If youre considering hernia repair surgery, you might want to check your smartphone.
Dr. Todd Heniford, a Carolinas Medical Center surgeon, and his colleagues have developed a free app to help hernia patients decide whether they will benefit from surgery.
Its the most common surgery in the world, said Heniford, who was president of the American Hernia Society when he unveiled the app last March at the groups annual meeting in New York.
As he spoke, he said he watched physicians around the room reach for their phones to pull up the app.
It asks a few questions about age, symptoms, pain level and then calculates the probability a patient will experience chronic pain or discomfort after surgery. (You can find the free app by searching for CeQOL.)
When Heniford demonstrated last week, he touched several pages on his electronic tablet, answering questions as a hypothetical patient, and came up with a 6 percent probability of pain after surgery.
It was quick and easy, and Heniford stresses, accurate.
The app is backed by a 3 1/2-page mathematical equation based on a study of more than 1,700 hernia surgery patients in North America, Europe and Australia.
The patients answered a questionnaire called the Carolinas Comfort Scale, developed by Henifords team, to rate pre- and post-operative pain from zero to five under various circumstances while standing, lying down, walking, exercising, etc. Some of those patients have been tracked for more than four years.
Patients who have pain before surgery are more likely to have pain after a procedure, Heniford said, and younger patients tend to have more pain and discomfort than older ones.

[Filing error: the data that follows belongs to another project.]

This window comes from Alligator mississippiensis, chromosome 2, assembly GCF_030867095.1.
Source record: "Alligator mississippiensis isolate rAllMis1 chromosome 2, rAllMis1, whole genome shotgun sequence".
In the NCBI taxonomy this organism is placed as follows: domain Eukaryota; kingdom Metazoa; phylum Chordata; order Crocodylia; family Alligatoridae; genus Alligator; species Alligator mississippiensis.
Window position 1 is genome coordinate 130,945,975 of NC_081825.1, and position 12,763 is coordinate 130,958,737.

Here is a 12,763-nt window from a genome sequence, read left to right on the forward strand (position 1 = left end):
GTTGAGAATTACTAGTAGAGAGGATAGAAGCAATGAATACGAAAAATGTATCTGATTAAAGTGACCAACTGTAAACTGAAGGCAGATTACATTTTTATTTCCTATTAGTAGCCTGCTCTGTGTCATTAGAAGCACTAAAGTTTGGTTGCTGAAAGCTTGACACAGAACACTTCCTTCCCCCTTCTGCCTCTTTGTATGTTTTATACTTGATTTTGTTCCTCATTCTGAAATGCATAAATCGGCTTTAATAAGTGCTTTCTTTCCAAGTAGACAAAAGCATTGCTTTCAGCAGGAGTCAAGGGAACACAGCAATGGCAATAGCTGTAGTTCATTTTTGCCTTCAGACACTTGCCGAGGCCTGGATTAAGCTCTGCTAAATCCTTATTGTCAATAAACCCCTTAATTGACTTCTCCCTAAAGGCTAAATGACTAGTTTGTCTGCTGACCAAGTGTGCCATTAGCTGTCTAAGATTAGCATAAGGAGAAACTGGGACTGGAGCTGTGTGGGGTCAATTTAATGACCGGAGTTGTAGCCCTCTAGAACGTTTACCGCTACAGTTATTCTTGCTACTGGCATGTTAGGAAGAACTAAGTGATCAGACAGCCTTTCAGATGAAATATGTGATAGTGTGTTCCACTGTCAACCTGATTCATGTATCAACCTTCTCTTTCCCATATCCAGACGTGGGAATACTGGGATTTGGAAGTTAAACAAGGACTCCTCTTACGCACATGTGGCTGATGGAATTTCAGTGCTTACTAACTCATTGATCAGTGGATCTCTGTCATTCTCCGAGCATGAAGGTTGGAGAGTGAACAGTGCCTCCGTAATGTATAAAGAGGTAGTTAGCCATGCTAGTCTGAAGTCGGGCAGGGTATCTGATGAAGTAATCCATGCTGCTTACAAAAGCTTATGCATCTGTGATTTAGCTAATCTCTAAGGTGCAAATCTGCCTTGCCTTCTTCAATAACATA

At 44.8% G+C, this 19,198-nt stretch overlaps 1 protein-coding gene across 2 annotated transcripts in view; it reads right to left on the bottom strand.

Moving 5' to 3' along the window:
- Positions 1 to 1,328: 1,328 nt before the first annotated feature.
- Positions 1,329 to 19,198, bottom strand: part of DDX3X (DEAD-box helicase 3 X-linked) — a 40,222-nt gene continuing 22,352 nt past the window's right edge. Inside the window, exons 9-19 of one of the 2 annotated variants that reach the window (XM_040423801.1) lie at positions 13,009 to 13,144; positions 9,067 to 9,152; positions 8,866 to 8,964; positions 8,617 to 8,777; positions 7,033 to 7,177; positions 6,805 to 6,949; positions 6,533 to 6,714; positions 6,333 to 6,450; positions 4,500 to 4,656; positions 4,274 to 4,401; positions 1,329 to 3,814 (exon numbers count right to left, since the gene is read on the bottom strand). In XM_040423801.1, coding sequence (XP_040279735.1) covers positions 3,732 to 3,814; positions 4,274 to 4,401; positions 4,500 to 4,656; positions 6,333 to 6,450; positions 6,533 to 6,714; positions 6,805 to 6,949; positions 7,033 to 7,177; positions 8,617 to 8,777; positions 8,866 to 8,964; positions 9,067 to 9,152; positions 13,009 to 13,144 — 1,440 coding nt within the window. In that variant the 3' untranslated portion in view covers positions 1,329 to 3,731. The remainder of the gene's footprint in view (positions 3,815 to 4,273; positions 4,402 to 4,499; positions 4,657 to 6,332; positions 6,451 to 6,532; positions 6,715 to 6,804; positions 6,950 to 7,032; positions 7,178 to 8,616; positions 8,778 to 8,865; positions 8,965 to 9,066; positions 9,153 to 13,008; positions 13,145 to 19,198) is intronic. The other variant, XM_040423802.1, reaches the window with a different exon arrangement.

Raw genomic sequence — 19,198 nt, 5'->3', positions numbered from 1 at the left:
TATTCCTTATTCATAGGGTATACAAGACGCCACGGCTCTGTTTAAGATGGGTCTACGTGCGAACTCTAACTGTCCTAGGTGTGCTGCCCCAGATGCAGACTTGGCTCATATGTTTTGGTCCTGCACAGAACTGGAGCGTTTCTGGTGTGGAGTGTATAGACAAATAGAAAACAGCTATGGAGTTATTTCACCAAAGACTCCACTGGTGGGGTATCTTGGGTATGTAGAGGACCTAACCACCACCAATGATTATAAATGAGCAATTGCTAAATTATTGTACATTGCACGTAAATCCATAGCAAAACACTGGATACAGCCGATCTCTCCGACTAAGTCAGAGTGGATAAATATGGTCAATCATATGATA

In the informed consent process, Heniford said doctors traditionally advised patients primarily about the risks of infection or hernia recurrence. But in recent years, there has been a realization that the impact on quality of life should be part of a consent process, Heniford said.
Studies show that 8 percent to 40 percent of patients who undergo groin hernia surgery have chronic pain afterward, according to General Surgery News. And poor results can lead to litigation.
In the United Kingdom, chronic pain following hernia repair is the No. 1 cause of malpractice suits. Heniford and his team say the probability of malpractice claims is higher in the United States. Improving patient education through a process that includes quality-of-life considerations can help reduce hernia malpractice claims, he said.
Using the questionnaire, the CMC research team was able to develop the equation that can predict patient outcomes.
If you have enough quality data, then you can help people make quality decisions, said Heniford, chief of gastrointestinal and minimally invasive surgery at CMC.
In recent days, Heniford has operated on hernia patients from Florida, Alabama, Virginia, Tennessee and Indiana.
Many of them are referred by other doctors. But others find him through the Internet and now, the app store.